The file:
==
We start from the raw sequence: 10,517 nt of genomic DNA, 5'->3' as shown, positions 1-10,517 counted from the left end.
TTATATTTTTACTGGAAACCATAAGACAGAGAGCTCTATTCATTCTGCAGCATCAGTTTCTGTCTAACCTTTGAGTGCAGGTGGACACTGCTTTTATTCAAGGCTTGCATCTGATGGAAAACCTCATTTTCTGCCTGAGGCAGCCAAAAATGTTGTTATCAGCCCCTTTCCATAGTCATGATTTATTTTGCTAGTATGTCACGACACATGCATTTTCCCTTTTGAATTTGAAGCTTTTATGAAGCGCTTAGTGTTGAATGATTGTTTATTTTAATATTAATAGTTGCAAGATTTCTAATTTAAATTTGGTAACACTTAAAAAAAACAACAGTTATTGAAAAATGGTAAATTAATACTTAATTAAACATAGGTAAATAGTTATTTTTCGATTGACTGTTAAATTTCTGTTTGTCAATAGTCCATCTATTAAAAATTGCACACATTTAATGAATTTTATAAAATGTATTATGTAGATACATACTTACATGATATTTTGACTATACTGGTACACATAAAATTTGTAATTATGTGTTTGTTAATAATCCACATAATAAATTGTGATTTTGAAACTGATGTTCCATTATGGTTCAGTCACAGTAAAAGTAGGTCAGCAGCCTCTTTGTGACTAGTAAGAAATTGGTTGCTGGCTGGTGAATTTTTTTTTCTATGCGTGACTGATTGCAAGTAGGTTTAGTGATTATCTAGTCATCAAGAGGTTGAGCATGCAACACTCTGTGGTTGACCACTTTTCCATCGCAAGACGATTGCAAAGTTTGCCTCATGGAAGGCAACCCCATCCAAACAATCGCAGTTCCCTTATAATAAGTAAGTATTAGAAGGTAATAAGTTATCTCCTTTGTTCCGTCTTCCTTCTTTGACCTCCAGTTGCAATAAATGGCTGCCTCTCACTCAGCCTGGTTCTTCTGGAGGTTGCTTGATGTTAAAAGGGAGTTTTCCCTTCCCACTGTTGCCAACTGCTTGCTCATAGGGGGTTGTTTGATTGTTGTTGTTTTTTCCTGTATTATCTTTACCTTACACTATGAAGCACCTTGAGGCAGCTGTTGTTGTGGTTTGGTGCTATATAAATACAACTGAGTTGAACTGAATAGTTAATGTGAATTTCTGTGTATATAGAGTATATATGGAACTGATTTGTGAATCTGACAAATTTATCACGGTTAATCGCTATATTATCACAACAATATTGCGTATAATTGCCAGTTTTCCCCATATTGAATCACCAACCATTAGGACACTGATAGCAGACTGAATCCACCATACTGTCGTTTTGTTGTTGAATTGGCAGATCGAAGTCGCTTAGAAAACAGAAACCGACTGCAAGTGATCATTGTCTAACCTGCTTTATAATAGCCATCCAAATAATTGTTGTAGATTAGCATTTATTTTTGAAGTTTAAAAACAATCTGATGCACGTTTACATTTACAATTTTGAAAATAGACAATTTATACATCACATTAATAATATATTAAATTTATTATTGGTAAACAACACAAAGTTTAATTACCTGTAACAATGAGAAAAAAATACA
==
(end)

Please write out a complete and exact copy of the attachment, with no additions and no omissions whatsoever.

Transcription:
We start from the raw sequence: 10,517 nt of genomic DNA, 5'->3' as shown, positions 1-10,517 counted from the left end.
TTATATTTTTACTGGAAACCATAAGACAGAGAGCTCTATTCATTCTGCAGCATCAGTTTCTGTCTAACCTTTGAGTGCAGGTGGACACTGCTTTTATTCAAGGCTTGCATCTGATGGAAAACCTCATTTTCTGCCTGAGGCAGCCAAAAATGTTGTTATCAGCCCCTTTCCATAGTCATGATTTATTTTGCTAGTATGTCACGACACATGCATTTTCCCTTTTGAATTTGAAGCTTTTATGAAGCGCTTAGTGTTGAATGATTGTTTATTTTAATATTAATAGTTGCAAGATTTCTAATTTAAATTTGGTAACACTTAAAAAAAACAACAGTTATTGAAAAATGGTAAATTAATACTTAATTAAACATAGGTAAATAGTTATTTTTCGATTGACTGTTAAATTTCTGTTTGTCAATAGTCCATCTATTAAAAATTGCACACATTTAATGAATTTTATAAAATGTATTATGTAGATACATACTTACATGATATTTTGACTATACTGGTACACATAAAATTTGTAATTATGTGTTTGTTAATAATCCACATAATAAATTGTGATTTTGAAACTGATGTTCCATTATGGTTCAGTCACAGTAAAAGTAGGTCAGCAGCCTCTTTGTGACTAGTAAGAAATTGGTTGCTGGCTGGTGAATTTTTTTTTCTATGCGTGACTGATTGCAAGTAGGTTTAGTGATTATCTAGTCATCAAGAGGTTGAGCATGCAACACTCTGTGGTTGACCACTTTTCCATCGCAAGACGATTGCAAAGTTTGCCTCATGGAAGGCAACCCCATCCAAACAATCGCAGTTCCCTTATAATAAGTAAGTATTAGAAGGTAATAAGTTATCTCCTTTGTTCCGTCTTCCTTCTTTGACCTCCAGTTGCAATAAATGGCTGCCTCTCACTCAGCCTGGTTCTTCTGGAGGTTGCTTGATGTTAAAAGGGAGTTTTCCCTTCCCACTGTTGCCAACTGCTTGCTCATAGGGGGTTGTTTGATTGTTGTTGTTTTTTCCTGTATTATCTTTACCTTACACTATGAAGCACCTTGAGGCAGCTGTTGTTGTGGTTTGGTGCTATATAAATACAACTGAGTTGAACTGAATAGTTAATGTGAATTTCTGTGTATATAGAGTATATATGGAACTGATTTGTGAATCTGACAAATTTATCACGGTTAATCGCTATATTATCACAACAATATTGCGTATAATTGCCAGTTTTCCCCATATTGAATCACCAACCATTAGGACACTGATAGCAGACTGAATCCACCATACTGTCGTTTTGTTGTTGAATTGGCAGATCGAAGTCGCTTAGAAAACAGAAACCGACTGCAAGTGATCATTGTCTAACCTGCTTTATAATAGCCATCCAAATAATTGTTGTAGATTAGCATTTATTTTTGAAGTTTAAAAACAATCTGATGCACGTTTACATTTACAATTTTGAAAATAGACAATTTATACATCACATTAATAATATATTAAATTTATTATTGGTAAACAACACAAAGTTTAATTACCTGTAACAATGAGAAAAAAATACA